Mmmm is for mushroom
March 10 2015
When thinking about healthy foods, fruits and vegetables are usually the first things to come to mind with their vibrant colours and diverse flavours. However, one ingredient that shouldn't be left out of a healthy menu is the mushroom.
Mushrooms are very low in calories, are fat-free, cholesterol-free and low in sodium. They're also full of important nutrients like riboflavin and potassium. Plus, they contain essential minerals such as selenium, copper and zinc.
Although mushrooms are typically grouped with fruits and vegetables, they actually fit into meals more like meat due to their umami flavour. In many dishes, such as meat-based sauces and ground beef dishes, mushrooms can be chopped up finely to provide a more meaty texture and flavour.
Mushrooms are also a flexible ingredient that can be used in a huge array of dishes - and at any meal time. For breakfast, they work well in omelettes, or just fried up on their own. Cream of mushroom soup is a delicious accompaniment to a sandwich or salad at lunch, while a mushroom-loaded beef stroganoff is a wonderful dinner entree. What's more, mushrooms are a favourite for vegetarian dishes, giving meat-free meals extra substance and flavour - such as mushroom burgers or stuffed mushrooms.
With so many ways to prepare and enjoy mushrooms, it's also important to have an idea of the different types. These little fungi come in a huge range of varieties, each with their own unique flavour and appearance. Here are a few of the more popular types.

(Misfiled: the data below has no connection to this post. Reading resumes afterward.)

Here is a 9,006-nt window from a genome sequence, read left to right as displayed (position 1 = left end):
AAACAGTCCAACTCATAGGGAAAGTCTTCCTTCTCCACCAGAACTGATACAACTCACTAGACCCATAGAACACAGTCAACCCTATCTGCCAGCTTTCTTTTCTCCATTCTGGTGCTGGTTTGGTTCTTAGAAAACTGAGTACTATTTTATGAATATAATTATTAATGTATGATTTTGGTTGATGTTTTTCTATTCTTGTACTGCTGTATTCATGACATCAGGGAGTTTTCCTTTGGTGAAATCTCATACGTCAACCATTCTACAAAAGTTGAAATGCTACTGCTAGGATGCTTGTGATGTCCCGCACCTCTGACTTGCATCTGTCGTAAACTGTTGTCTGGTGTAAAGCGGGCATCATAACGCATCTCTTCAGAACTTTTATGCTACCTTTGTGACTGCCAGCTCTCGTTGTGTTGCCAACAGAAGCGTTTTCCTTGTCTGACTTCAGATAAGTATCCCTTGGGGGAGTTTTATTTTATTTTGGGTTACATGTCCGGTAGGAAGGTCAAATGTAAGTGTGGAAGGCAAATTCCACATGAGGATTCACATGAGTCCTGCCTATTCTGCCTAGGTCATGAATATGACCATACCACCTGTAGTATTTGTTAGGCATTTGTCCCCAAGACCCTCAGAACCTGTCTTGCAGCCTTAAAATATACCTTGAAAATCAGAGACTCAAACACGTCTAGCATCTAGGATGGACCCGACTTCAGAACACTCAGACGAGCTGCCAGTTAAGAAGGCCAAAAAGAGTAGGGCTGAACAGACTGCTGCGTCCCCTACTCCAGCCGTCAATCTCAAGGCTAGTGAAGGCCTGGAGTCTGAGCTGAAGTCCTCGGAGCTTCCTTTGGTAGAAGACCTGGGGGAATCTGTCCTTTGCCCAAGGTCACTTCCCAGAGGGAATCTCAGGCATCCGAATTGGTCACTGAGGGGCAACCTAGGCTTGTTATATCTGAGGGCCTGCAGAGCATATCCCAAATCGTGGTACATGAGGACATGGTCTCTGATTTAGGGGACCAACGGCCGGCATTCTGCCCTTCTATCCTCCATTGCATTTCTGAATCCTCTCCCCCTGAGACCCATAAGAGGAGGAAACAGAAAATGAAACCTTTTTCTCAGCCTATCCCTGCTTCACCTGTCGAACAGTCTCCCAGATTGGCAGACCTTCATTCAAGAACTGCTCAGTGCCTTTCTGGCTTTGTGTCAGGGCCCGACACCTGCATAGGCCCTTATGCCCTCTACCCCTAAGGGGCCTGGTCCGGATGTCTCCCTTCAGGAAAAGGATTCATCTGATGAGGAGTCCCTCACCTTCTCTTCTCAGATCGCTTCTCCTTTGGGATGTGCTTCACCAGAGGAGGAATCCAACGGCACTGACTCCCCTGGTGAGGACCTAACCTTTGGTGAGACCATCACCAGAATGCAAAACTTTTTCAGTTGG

- Chanterelles - These funnel-shaped mushrooms have a fruity aroma and come in colours ranging from dark brown to yellow and white.
- White mushrooms - One of the most common types of mushrooms, these come in an array of sizes, from tiny button mushrooms, which are harvested when they're young to maintain a mild flavour, to jumbo. The latter are ideal for stuffing with ingredients like cheese, breadcrumbs and bacon.
- Oyster mushrooms - These have a peppery flavour and a trumpet shape.
- Portobello - Growing up to six inches across, these large mushrooms are often used as a meat-free substitute for burgers. They can be grilled just like a hamburger and piled high with toppings like cheese, tomato and onion.
- Shitake - A popular choice for stir-fries, these mushrooms have a distinct smoky flavour that goes well with ginger and garlic.